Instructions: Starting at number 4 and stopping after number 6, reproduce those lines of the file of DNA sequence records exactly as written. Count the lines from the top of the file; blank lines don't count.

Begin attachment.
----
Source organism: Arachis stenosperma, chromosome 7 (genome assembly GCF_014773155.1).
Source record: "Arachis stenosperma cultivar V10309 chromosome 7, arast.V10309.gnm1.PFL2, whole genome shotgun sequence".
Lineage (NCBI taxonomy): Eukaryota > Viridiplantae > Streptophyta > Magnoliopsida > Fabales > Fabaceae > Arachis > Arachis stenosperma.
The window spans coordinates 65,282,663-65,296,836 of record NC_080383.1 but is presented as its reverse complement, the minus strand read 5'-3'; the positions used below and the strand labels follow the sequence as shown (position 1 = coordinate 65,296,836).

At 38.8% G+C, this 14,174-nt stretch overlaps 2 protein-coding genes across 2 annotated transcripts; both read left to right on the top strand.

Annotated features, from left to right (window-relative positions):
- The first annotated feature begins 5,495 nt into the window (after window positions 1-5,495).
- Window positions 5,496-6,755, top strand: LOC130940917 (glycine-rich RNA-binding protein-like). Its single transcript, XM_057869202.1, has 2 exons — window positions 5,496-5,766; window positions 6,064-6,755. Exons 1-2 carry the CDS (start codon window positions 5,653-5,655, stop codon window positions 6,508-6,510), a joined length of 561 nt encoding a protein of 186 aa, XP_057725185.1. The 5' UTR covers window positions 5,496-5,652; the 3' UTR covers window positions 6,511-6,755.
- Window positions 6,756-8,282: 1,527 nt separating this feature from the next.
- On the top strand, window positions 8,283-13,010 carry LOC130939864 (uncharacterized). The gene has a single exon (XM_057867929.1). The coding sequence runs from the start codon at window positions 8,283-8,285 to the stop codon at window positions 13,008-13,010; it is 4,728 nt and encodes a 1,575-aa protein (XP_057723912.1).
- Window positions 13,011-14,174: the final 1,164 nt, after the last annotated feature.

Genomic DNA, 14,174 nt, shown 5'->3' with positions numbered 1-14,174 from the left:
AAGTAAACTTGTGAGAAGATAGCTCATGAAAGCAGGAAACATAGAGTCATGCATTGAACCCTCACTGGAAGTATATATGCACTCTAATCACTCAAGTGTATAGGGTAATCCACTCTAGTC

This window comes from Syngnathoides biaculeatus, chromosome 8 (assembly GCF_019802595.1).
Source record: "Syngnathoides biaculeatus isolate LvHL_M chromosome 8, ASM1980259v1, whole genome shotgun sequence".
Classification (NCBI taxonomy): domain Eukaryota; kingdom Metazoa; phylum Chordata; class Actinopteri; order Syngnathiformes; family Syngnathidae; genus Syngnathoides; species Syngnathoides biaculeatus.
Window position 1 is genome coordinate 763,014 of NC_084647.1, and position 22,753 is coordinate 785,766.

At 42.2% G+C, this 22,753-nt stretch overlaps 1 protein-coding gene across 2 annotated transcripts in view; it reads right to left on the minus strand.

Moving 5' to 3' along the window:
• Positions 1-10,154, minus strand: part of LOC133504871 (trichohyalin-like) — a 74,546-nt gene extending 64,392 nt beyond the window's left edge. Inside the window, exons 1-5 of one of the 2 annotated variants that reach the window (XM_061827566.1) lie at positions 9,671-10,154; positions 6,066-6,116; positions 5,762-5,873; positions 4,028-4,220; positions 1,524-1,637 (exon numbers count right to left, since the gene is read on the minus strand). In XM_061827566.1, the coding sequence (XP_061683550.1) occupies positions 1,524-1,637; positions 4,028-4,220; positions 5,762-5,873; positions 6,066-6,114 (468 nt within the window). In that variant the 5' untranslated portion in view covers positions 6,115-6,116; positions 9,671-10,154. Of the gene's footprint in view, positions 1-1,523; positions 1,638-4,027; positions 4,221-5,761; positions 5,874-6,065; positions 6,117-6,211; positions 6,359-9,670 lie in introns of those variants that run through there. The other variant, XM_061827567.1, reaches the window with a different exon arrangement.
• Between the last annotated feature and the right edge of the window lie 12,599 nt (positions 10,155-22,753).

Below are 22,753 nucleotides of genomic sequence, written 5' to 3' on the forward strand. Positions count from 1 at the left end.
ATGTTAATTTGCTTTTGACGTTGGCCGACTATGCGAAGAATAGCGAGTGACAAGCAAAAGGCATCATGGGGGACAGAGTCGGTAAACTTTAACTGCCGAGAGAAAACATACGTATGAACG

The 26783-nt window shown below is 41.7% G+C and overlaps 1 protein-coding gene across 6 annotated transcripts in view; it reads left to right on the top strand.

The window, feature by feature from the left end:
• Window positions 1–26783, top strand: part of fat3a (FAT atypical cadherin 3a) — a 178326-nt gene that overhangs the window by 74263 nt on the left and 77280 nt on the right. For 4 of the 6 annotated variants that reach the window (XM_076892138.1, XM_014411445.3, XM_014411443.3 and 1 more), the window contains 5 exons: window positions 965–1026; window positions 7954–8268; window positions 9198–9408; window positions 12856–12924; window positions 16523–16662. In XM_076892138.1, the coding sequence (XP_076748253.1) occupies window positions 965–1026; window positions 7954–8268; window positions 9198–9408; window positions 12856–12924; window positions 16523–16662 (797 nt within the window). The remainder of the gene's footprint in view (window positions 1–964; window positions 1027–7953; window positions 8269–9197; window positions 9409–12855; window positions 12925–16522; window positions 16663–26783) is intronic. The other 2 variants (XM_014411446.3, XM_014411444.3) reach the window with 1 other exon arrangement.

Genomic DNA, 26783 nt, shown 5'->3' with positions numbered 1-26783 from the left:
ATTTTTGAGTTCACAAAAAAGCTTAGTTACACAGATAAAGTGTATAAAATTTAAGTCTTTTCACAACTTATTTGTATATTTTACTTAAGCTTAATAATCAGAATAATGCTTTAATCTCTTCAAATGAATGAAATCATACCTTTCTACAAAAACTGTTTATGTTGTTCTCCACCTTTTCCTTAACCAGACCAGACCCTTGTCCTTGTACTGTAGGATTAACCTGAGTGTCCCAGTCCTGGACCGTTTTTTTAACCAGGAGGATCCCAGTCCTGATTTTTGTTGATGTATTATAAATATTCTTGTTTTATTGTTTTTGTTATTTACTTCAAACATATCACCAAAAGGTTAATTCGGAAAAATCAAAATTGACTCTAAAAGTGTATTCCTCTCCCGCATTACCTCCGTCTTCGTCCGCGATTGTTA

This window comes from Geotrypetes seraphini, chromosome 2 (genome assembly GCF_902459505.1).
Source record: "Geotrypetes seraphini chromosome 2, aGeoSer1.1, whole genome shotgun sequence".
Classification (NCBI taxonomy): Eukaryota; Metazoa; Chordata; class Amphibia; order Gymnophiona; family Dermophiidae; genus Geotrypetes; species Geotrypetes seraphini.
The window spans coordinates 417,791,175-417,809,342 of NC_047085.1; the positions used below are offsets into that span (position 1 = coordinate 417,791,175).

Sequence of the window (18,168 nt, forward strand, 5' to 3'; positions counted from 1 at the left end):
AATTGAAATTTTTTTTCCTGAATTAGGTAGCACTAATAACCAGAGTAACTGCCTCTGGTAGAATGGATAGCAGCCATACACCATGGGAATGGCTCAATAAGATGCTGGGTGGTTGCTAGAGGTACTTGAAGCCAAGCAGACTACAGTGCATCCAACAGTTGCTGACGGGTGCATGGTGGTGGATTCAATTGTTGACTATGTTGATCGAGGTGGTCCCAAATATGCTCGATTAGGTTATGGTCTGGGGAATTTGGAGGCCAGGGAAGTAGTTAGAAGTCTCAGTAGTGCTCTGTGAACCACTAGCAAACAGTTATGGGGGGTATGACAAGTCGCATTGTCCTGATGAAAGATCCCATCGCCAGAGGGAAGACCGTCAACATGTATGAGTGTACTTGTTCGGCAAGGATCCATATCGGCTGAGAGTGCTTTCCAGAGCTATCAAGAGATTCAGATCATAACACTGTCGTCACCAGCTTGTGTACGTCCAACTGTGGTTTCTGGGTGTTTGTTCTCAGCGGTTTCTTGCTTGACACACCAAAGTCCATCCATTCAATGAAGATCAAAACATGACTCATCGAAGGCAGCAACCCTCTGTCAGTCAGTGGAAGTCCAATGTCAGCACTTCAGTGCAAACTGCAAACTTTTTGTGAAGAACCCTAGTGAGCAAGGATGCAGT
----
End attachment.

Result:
The window spans coordinates 65,282,663-65,296,836 of record NC_080383.1 but is presented as its reverse complement, the minus strand read 5'-3'; the positions used below and the strand labels follow the sequence as shown (position 1 = coordinate 65,296,836).

At 38.8% G+C, this 14,174-nt stretch overlaps 2 protein-coding genes across 2 annotated transcripts; both read left to right on the top strand.

Annotated features, from left to right (window-relative positions):